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Archived: Moore Theological College Council: charity review

Care:  At least some of the information about this charity is no longer current.  Use the ‘Search charity names’ box to see if there is a later review.  If the latest review has a message like this, you are welcome to make your case for an updated review via email to ted@businessbythebook.com.au.

This is review in the series ‘Members of Missions Interlink, Missions Interlink being ‘the Australian network for global mission[1] and a means for a Member to get income tax exemption when it might not otherwise be available[2].

Moore Theological College – Centre for Global Mission is an Associate of Missions Interlink, and an organisation that seeks donations from the public.

Both Members and Associates have to accept a set of standards, the introduction to which includes this statement:


The ACNC, in their article, Donating to Legitimate Charities, gives “some things to consider to help you make sure your donation is going where it is intended”:

  1. Check the charity’s name
  2. Ask for identification from anyone seeking a donation.
  3. Be careful of online requests for donations.
  4. No tax deduction doesn’t mean the charity is not a legitimate one.
  5. Find out more about how the charity says it uses donations.

Here’s the results for Moore Theological College – Centre for Global Mission[4], with #5 supplemented by the essentials of the ACNC’s What should I consider when deciding which charity to support?[5].

1.  There is no registered[6] charity in that name.

There are three with ‘Moore Theological College’ in their name, but Moore Theological College – Centre for Global Mission isn’t one of them:

The Missions Interlink name is a combination of two business names held by the middle charity above, Moore Theological College Council (Moore).

The website, though, is in a different name, ‘Moore College’. This is a third business name.

There is no explanation of the relationship between the three charities. Moore does not include the other two in its accounts.

2. NA

3. The “web address begins with ‘https’ and there is a closed padlock symbol next to the web address in the address bar”, so the website is secure [the ACNC article above]. The Westpac and VeriSign logos are on the page where you enter your credit card information, but VeriSign’s recognition of Moore is not offered.

4. The ‘Donate’ page says that all gifts (over $2) are tax deductible, which fits with the ‘Deductible gift recipient status’ shown on the Australian Business Register.

5.  The audited account of how the donations are used is the Financial Report 2017 on the ACNC Register. Within that there are two statements that give information on how the donations were used. Most donors think in terms of cash, so if that’s you, you might turn first to the Statement of Cash Flows. What you might not know though, is that you first should turn to the Notes to the accounts (Notes to the Financial Statements in this case) to check out the ‘Basis of preparation’.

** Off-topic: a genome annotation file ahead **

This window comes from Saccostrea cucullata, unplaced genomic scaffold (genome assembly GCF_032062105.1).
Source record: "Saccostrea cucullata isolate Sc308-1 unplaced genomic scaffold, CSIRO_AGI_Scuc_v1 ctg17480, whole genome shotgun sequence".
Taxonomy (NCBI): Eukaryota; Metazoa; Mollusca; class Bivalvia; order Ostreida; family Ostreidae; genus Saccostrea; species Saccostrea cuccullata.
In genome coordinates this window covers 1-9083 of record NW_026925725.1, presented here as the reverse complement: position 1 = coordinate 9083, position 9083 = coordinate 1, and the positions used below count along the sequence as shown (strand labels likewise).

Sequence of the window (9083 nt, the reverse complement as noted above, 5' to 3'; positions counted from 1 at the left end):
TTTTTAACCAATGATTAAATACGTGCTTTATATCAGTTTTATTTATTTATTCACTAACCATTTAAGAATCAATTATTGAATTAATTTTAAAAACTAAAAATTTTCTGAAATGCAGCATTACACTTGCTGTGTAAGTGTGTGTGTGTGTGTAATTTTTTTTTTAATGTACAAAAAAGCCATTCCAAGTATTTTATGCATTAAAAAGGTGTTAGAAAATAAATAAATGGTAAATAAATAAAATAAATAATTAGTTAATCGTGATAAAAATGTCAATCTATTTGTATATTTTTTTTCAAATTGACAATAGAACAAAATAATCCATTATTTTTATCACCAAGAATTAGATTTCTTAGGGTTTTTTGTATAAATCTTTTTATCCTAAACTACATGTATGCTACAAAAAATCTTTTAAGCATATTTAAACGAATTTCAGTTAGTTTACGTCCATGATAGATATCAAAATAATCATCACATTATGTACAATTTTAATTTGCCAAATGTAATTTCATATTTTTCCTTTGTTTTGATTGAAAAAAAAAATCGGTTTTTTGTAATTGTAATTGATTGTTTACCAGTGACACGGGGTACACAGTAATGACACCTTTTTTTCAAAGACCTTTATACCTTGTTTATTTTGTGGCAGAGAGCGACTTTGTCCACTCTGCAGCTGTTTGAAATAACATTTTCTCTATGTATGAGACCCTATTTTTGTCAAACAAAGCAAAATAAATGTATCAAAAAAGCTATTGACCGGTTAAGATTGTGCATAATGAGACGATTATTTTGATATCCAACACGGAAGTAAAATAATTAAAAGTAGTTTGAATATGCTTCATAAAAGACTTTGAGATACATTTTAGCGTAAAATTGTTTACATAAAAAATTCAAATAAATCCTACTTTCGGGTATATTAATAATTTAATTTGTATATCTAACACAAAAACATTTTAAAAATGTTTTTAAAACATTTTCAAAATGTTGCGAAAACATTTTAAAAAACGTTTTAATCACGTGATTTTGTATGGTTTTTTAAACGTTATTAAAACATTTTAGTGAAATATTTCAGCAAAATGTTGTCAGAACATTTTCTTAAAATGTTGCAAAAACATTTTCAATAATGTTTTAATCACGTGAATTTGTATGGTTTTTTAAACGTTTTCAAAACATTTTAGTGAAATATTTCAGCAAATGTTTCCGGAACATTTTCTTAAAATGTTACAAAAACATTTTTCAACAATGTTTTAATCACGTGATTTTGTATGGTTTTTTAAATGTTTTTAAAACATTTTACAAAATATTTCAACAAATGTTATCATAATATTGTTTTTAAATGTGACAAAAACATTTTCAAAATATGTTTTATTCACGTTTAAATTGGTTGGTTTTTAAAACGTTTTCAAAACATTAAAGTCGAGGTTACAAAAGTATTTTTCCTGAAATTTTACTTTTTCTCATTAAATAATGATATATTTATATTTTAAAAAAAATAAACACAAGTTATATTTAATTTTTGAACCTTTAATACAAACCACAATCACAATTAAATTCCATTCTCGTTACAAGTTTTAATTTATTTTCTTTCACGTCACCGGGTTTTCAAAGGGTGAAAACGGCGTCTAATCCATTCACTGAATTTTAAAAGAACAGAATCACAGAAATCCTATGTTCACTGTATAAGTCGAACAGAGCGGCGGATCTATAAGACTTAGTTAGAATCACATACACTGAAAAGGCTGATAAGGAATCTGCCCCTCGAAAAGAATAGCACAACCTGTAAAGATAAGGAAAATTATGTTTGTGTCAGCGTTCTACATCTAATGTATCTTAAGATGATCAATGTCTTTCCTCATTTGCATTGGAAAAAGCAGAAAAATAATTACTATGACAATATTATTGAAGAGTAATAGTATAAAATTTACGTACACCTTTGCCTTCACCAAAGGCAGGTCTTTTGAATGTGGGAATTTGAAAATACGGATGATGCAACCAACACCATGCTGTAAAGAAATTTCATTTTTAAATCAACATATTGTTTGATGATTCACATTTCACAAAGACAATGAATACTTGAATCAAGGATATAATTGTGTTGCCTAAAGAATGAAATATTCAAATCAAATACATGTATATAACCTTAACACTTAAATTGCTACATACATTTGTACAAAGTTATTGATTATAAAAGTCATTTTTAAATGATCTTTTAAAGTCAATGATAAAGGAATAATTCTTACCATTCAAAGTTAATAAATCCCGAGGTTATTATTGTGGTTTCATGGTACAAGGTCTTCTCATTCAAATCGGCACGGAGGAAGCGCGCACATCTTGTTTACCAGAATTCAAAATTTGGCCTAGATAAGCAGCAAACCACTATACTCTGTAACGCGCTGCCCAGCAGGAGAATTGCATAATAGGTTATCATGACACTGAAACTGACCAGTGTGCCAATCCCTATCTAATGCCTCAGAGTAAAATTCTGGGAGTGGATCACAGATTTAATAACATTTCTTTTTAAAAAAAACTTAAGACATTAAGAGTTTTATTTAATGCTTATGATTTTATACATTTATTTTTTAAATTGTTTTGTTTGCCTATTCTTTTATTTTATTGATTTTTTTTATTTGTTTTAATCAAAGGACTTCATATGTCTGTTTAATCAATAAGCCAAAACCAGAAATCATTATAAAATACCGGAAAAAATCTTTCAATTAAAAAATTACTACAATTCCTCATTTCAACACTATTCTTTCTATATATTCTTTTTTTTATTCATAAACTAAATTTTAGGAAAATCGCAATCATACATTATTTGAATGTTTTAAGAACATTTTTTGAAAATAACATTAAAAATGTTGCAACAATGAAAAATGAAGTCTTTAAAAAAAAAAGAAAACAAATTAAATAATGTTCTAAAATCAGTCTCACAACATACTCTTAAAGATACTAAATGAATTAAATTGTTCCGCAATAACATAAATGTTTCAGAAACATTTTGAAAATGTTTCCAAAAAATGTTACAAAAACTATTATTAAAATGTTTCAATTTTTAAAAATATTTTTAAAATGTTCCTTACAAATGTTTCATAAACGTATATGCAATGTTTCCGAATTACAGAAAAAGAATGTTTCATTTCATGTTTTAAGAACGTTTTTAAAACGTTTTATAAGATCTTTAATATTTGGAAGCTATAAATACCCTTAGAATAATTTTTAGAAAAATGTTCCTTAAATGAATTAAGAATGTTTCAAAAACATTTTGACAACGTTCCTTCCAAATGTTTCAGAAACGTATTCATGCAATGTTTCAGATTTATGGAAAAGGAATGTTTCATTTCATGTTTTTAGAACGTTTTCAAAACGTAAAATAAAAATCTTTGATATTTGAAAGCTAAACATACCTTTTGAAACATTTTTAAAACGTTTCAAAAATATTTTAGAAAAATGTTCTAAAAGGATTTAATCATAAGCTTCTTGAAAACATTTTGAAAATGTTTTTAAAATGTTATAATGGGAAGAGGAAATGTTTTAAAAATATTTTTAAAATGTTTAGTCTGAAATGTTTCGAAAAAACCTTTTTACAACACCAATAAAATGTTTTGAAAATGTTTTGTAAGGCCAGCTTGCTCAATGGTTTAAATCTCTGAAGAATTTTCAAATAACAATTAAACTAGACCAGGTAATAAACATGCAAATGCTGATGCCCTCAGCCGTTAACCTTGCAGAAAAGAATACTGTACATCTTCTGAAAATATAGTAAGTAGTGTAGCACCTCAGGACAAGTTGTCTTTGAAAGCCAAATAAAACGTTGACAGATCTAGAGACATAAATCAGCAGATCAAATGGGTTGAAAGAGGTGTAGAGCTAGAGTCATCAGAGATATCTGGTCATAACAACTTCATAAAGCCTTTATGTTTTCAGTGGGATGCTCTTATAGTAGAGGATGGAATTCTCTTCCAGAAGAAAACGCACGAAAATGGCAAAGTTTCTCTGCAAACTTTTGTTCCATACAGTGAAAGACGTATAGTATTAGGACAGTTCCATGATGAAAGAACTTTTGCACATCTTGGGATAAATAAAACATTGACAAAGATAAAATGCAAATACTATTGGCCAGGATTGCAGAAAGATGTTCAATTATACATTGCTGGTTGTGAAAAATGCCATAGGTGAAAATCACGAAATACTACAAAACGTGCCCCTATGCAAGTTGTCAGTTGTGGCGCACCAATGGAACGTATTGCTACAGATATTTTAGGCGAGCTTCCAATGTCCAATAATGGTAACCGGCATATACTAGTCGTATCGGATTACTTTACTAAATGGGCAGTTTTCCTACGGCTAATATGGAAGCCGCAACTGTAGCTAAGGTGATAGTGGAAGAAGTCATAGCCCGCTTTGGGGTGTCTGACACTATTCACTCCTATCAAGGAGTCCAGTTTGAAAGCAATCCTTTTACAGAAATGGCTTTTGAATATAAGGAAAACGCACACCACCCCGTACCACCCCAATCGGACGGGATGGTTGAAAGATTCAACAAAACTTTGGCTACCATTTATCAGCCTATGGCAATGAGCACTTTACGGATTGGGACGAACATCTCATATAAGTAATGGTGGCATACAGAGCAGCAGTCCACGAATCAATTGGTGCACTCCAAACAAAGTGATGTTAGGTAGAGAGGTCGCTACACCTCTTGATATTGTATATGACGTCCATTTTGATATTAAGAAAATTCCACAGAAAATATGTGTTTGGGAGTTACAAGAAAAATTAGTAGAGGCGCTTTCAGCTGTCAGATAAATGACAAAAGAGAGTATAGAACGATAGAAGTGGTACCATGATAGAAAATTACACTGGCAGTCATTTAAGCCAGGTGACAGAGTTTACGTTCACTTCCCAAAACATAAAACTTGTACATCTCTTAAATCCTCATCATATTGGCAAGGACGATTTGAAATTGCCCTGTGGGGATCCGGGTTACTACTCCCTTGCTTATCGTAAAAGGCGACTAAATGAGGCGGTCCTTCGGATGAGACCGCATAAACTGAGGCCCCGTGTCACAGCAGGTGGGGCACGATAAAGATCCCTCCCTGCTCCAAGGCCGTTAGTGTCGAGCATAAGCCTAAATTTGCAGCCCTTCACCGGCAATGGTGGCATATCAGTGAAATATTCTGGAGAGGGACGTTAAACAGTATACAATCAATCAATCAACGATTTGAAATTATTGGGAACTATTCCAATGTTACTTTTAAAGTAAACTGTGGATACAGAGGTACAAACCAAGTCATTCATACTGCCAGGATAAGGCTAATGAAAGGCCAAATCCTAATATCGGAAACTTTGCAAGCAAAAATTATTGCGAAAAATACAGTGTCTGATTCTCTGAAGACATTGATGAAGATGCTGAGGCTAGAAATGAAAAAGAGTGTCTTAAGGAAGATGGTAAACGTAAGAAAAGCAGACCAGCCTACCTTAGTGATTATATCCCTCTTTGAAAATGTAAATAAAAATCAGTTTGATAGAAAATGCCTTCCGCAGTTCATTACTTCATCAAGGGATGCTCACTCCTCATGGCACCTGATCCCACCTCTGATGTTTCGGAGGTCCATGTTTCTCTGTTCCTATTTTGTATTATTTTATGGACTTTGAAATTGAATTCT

Here the directors say that they have produced the lower standard special purpose financial reports because ‘there are no users dependent on general purpose financial reports’. In other words, all ‘resource providers’, ‘recipients of goods and services’, and ‘parties performing a review or oversight function’[7], both present and prospective, are able to ring Moore’s office and request that they prepare financial statements that answer the question or questions they have about the charity, For an organisation that had an income of $25.50 million (including from donors), and 102 employees (AIS 2017) [insert word or phrase of your choice].


Moore has the backing of the Anglican Church and is a major educator of the future leading lights in the Christian community, so it may well still be in the running for your business. So here is some further information for No. 5 in the ACNC’s list (above):

  • The auditor, Joseph Santangelo of Nexia Australia, agrees with the decision that there are no users who are dependent on general purpose financial statements.
  • At the time of donating, these are your options:

There is no mention of the spending of this money, that is, there is no information that gives you comfort that the money you give will be spent on the purpose you gave it for.


Contact me if you need a more in-depth review.



  1. https://missionsinterlink.org.au/about/
  2. I sent a draft of this review to Moore. In my response to the reply by Martin Sumpter, the Risk and Compliance Officer, I asked him to tell me what the Council wanted published as their response. No reply did I receive.
  3. See here for last year’s review.
    • Focus on the nature of the charity’s work, its beneficiaries and the impact the charity is having in the community.
    • Is it clear what the charity is trying to achieve and how its activities work towards its objectives?
    • Would you like to spend your money, or time if volunteering, to support these objectives?
    • Is the charity being transparent about its activities?A section in the article, Donating and Volunteering:
  4. The ACNC implies, therefore, that it is a ‘legitimate’ charity. But this is not correct – as the ACNC itself points out, registration is voluntary.
  5. From Objective of General Purpose Financial Reporting (SAC2), www.aasb.gov.au: http://tedsherwood.com/wp-content/uploads/2018/08/word-image-15.png